When the going gets tough, the tough stick with the process

At some point during any Salesforce development project it’s highly likely that things will get tricky. New requirements, for example, or complexity that wasn’t completely understood at design time, coupled with a hard end date when existing systems have to be shut down. At this point the temptation will be to start to bypass some of the development process in an effort to save time. This never works — while the actual writing of code might progress faster, all you are doing is pushing problems down the timeline where they are more costly (in terms of effort and time) to fix. The process is there for a reason — it’s the way that your company has identified as the best way to deliver quality software, and it’s your friend, especially when the pressure comes on.

Unit tests are vital

Often the first casualty of the development process when attempting to save time, the need for unit tests is never greater than when you are trying to do things quickly. Contrary to some opinion, unit tests don’t just allow you to deploy your code to production, they go some way towards verifying that your code performs according to it’s contract and in accordance with the requirements (unit tests can never verify that code works correctly, as that would mean testing every possible input and current state combination). When developers are under pressure they are more likely to rush things and miss requirements — good unit tests will pick this up during development. Focus purely on coverage and you will find the issues during QA or UAT, which means that the code has to be fixed, redeployed and retested. Doesn’t sound quicker does it?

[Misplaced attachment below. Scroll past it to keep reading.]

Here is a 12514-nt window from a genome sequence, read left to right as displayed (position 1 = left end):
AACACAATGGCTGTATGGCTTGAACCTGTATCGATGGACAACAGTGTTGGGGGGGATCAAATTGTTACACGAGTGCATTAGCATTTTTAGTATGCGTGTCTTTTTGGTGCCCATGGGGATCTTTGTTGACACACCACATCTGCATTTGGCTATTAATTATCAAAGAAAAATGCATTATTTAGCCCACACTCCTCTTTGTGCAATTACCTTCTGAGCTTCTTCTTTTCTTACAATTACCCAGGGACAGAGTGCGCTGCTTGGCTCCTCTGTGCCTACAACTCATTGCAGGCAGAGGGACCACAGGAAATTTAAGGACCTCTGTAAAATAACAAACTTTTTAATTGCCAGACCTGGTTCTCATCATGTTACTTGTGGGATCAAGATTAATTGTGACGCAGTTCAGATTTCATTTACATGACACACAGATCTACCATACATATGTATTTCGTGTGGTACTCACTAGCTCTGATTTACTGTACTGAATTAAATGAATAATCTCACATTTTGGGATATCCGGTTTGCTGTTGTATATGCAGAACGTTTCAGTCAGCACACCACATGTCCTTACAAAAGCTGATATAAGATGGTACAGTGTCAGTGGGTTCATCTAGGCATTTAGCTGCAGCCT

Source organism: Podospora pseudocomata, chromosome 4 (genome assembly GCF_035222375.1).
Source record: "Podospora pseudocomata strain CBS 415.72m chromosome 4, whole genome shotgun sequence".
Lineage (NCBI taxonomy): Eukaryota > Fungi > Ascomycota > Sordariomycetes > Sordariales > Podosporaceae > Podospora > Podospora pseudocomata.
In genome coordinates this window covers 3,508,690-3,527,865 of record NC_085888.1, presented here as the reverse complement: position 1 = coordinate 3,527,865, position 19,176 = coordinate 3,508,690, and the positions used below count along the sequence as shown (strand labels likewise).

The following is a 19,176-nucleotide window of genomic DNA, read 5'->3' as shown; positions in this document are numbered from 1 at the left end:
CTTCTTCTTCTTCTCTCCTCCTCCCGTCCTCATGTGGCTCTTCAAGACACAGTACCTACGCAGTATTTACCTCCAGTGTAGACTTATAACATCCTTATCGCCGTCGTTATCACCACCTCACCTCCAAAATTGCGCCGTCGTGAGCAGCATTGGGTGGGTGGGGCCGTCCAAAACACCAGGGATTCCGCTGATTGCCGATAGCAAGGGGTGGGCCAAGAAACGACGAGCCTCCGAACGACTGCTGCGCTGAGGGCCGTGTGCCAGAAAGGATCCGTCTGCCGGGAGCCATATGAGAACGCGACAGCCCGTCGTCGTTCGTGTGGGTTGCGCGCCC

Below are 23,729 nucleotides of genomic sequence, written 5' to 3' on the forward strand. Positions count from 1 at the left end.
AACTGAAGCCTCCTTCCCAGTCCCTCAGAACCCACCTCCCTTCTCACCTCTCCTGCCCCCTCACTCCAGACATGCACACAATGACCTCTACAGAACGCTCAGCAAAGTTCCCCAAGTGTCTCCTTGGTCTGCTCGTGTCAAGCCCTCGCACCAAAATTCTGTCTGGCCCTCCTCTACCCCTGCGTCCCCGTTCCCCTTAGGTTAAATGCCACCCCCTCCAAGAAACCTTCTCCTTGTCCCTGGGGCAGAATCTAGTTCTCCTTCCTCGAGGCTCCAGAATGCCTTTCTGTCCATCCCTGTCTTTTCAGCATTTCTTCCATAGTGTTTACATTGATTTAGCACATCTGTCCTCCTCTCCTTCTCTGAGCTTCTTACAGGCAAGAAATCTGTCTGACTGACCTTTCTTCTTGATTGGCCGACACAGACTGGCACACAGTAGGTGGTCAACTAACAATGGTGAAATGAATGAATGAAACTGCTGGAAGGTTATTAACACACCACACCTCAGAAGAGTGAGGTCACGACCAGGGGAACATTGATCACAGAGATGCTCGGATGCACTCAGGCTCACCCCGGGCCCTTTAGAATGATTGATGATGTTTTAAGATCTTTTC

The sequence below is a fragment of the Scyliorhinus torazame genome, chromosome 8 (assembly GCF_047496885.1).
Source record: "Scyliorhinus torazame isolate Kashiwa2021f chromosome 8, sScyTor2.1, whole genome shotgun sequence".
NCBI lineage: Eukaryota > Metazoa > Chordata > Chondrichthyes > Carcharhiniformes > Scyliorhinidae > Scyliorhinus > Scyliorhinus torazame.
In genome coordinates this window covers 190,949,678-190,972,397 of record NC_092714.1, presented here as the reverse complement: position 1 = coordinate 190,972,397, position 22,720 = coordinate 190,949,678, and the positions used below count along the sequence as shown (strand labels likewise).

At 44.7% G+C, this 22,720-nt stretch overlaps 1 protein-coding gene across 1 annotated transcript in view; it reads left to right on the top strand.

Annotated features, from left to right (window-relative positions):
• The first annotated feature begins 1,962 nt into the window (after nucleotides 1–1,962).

Unit tests must pass

When there’s a long list of work to be done, failing unit tests can get put to the bottom of the list or ignored completely. Quickly the team develops the mindset that the tests always fail but these will be easy to fix, and before you know it you only have 34% code coverage and half of your tests are failing. This is usually discovered around deployment time, which leads to a bunch of half-baked coverage tests being thrown together, introducing the problems identified above.

Failing unit tests either means that the code is no longer satisfying the requirements or the requirements have changed without the tests being updated. Until you do the investigation you really have no idea which of these it is, and therefore whether any of your system works correctly. Many product companies institute a code freeze when unit tests fail, where no new code can be added to the codebase until all tests pass.

Don’t comment out unit tests because they are failing — this might allow you to deploy to production, but there’s no way you can be confident that the system will work properly once deployed.

Keep reviewing code